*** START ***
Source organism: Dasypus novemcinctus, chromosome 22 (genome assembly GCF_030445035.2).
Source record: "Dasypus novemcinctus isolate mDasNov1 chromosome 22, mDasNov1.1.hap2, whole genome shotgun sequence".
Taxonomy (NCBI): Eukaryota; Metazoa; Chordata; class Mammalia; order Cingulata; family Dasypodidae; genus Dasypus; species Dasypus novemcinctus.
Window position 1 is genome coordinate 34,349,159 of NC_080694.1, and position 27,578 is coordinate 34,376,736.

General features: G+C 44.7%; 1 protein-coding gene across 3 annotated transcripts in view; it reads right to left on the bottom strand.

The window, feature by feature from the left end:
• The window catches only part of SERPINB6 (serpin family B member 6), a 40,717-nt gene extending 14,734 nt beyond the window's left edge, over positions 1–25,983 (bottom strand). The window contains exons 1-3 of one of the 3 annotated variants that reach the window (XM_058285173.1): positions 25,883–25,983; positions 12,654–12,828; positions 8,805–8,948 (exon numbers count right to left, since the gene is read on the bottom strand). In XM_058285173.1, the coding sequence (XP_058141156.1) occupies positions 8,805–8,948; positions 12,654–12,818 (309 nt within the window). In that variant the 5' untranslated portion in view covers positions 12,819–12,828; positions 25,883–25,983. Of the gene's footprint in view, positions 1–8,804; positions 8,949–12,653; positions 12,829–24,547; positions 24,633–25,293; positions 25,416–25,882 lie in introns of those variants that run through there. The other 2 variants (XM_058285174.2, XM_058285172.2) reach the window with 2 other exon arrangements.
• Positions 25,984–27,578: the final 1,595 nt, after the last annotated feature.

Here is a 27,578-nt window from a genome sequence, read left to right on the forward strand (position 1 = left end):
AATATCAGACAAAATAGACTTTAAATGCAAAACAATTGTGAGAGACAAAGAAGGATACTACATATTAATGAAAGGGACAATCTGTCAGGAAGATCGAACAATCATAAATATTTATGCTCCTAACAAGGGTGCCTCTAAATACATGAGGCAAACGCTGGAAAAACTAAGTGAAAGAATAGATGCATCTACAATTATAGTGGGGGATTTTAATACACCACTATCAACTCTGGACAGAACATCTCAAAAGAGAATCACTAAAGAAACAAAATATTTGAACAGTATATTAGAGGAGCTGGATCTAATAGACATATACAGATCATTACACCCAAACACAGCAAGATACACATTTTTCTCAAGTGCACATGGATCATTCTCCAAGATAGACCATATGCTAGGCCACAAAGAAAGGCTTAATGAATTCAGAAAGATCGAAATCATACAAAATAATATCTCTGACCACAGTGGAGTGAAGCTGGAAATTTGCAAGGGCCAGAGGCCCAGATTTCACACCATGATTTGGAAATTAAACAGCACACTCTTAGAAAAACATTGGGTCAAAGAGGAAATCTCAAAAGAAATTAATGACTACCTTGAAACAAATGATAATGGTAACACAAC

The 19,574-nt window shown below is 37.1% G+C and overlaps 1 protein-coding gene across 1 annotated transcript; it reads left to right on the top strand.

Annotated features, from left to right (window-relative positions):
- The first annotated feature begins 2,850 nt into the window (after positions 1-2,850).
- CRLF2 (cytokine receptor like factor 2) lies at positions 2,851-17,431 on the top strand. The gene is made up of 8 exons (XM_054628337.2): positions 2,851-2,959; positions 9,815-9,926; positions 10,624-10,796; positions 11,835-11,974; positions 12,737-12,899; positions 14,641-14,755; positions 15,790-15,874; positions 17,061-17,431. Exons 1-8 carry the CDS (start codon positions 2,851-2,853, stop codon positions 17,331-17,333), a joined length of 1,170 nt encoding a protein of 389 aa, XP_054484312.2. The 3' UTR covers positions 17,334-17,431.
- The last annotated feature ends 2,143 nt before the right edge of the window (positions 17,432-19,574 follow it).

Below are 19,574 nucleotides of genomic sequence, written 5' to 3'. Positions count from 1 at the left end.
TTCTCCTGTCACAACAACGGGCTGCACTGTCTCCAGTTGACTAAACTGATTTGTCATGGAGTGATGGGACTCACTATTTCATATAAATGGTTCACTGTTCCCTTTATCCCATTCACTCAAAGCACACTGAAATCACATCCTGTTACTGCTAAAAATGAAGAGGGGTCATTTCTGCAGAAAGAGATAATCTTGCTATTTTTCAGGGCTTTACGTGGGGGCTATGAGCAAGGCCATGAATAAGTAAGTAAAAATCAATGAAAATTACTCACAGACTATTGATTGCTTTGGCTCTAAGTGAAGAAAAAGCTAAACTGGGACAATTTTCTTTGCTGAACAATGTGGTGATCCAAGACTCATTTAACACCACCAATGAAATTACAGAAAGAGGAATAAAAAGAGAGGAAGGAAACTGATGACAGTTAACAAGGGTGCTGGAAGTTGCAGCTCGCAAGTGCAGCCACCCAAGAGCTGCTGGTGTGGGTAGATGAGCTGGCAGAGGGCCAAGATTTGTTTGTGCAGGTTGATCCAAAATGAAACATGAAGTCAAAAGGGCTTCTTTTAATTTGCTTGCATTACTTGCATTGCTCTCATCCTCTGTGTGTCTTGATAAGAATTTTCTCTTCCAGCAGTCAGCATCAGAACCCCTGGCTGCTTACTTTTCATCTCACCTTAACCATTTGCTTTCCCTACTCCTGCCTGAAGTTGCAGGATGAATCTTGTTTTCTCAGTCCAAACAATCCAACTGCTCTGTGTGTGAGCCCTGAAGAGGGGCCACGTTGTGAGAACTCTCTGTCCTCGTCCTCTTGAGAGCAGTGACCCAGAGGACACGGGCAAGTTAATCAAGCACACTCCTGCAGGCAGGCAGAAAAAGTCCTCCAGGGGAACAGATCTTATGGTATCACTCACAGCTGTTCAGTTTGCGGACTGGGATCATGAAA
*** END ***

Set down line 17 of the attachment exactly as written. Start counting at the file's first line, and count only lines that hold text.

TTCTCCTGTCACAACAACGGGCTGCACTGTCTCCAGTTGACTAAACTGATTTGTCATGGAGTGATGGGACTCACTATTTCATATAAATGGTTCACTGTTCCCTTTATCCCATTCACTCAAAGCACACTGAAATCACATCCTGTTACTGCTAAAAATGAAGAGGGGTCATTTCTGCAGAAAGAGATAATCTTGCTATTTTTCAGGGCTTTACGTGGGGGCTATGAGCAAGGCCATGAATAAGTAAGTAAAAATCAATGAAAATTACTCACAGACTATTGATTGCTTTGGCTCTAAGTGAAGAAAAAGCTAAACTGGGACAATTTTCTTTGCTGAACAATGTGGTGATCCAAGACTCATTTAACACCACCAATGAAATTACAGAAAGAGGAATAAAAAGAGAGGAAGGAAACTGATGACAGTTAACAAGGGTGCTGGAAGTTGCAGCTCGCAAGTGCAGCCACCCAAGAGCTGCTGGTGTGGGTAGATGAGCTGGCAGAGGGCCAAGATTTGTTTGTGCAGGTTGATCCAAAATGAAACATGAAGTCAAAAGGGCTTCTTTTAATTTGCTTGCATTACTTGCATTGCTCTCATCCTCTGTGTGTCTTGATAAGAATTTTCTCTTCCAGCAGTCAGCATCAGAACCCCTGGCTGCTTACTTTTCATCTCACCTTAACCATTTGCTTTCCCTACTCCTGCCTGAAGTTGCAGGATGAATCTTGTTTTCTCAGTCCAAACAATCCAACTGCTCTGTGTGTGAGCCCTGAAGAGGGGCCACGTTGTGAGAACTCTCTGTCCTCGTCCTCTTGAGAGCAGTGACCCAGAGGACACGGGCAAGTTAATCAAGCACACTCCTGCAGGCAGGCAGAAAAAGTCCTCCAGGGGAACAGATCTTATGGTATCACTCACAGCTGTTCAGTTTGCGGACTGGGATCATGAAA